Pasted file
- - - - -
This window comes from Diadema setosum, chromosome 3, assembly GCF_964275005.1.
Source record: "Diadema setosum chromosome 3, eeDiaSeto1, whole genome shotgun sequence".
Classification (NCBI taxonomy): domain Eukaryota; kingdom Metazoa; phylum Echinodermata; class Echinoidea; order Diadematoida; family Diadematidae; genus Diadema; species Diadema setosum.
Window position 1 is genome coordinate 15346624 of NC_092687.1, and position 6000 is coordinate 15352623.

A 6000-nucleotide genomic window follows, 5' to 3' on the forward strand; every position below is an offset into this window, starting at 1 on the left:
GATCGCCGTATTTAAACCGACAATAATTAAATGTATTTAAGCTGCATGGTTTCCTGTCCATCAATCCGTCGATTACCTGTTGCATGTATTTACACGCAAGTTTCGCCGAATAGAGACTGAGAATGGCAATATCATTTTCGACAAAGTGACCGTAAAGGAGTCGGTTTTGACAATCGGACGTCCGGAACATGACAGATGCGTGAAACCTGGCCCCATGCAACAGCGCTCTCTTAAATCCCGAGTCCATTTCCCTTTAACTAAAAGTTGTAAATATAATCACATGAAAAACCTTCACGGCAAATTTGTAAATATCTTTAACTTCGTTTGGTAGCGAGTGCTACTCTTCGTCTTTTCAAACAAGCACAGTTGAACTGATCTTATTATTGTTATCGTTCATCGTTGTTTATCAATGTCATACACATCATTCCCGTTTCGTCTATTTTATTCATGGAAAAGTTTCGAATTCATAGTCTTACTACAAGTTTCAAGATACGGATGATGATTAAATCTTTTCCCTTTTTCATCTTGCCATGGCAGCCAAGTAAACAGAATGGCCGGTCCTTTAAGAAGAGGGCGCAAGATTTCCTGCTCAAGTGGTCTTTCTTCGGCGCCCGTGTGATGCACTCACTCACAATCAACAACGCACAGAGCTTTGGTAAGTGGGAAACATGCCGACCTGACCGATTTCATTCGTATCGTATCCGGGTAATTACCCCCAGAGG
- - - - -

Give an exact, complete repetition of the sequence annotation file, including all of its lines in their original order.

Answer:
This window comes from Diadema setosum, chromosome 3, assembly GCF_964275005.1.
Source record: "Diadema setosum chromosome 3, eeDiaSeto1, whole genome shotgun sequence".
Classification (NCBI taxonomy): domain Eukaryota; kingdom Metazoa; phylum Echinodermata; class Echinoidea; order Diadematoida; family Diadematidae; genus Diadema; species Diadema setosum.
Window position 1 is genome coordinate 15346624 of NC_092687.1, and position 6000 is coordinate 15352623.

A 6000-nucleotide genomic window follows, 5' to 3' on the forward strand; every position below is an offset into this window, starting at 1 on the left:
GATCGCCGTATTTAAACCGACAATAATTAAATGTATTTAAGCTGCATGGTTTCCTGTCCATCAATCCGTCGATTACCTGTTGCATGTATTTACACGCAAGTTTCGCCGAATAGAGACTGAGAATGGCAATATCATTTTCGACAAAGTGACCGTAAAGGAGTCGGTTTTGACAATCGGACGTCCGGAACATGACAGATGCGTGAAACCTGGCCCCATGCAACAGCGCTCTCTTAAATCCCGAGTCCATTTCCCTTTAACTAAAAGTTGTAAATATAATCACATGAAAAACCTTCACGGCAAATTTGTAAATATCTTTAACTTCGTTTGGTAGCGAGTGCTACTCTTCGTCTTTTCAAACAAGCACAGTTGAACTGATCTTATTATTGTTATCGTTCATCGTTGTTTATCAATGTCATACACATCATTCCCGTTTCGTCTATTTTATTCATGGAAAAGTTTCGAATTCATAGTCTTACTACAAGTTTCAAGATACGGATGATGATTAAATCTTTTCCCTTTTTCATCTTGCCATGGCAGCCAAGTAAACAGAATGGCCGGTCCTTTAAGAAGAGGGCGCAAGATTTCCTGCTCAAGTGGTCTTTCTTCGGCGCCCGTGTGATGCACTCACTCACAATCAACAACGCACAGAGCTTTGGTAAGTGGGAAACATGCCGACCTGACCGATTTCATTCGTATCGTATCCGGGTAATTACCCCCAGAGG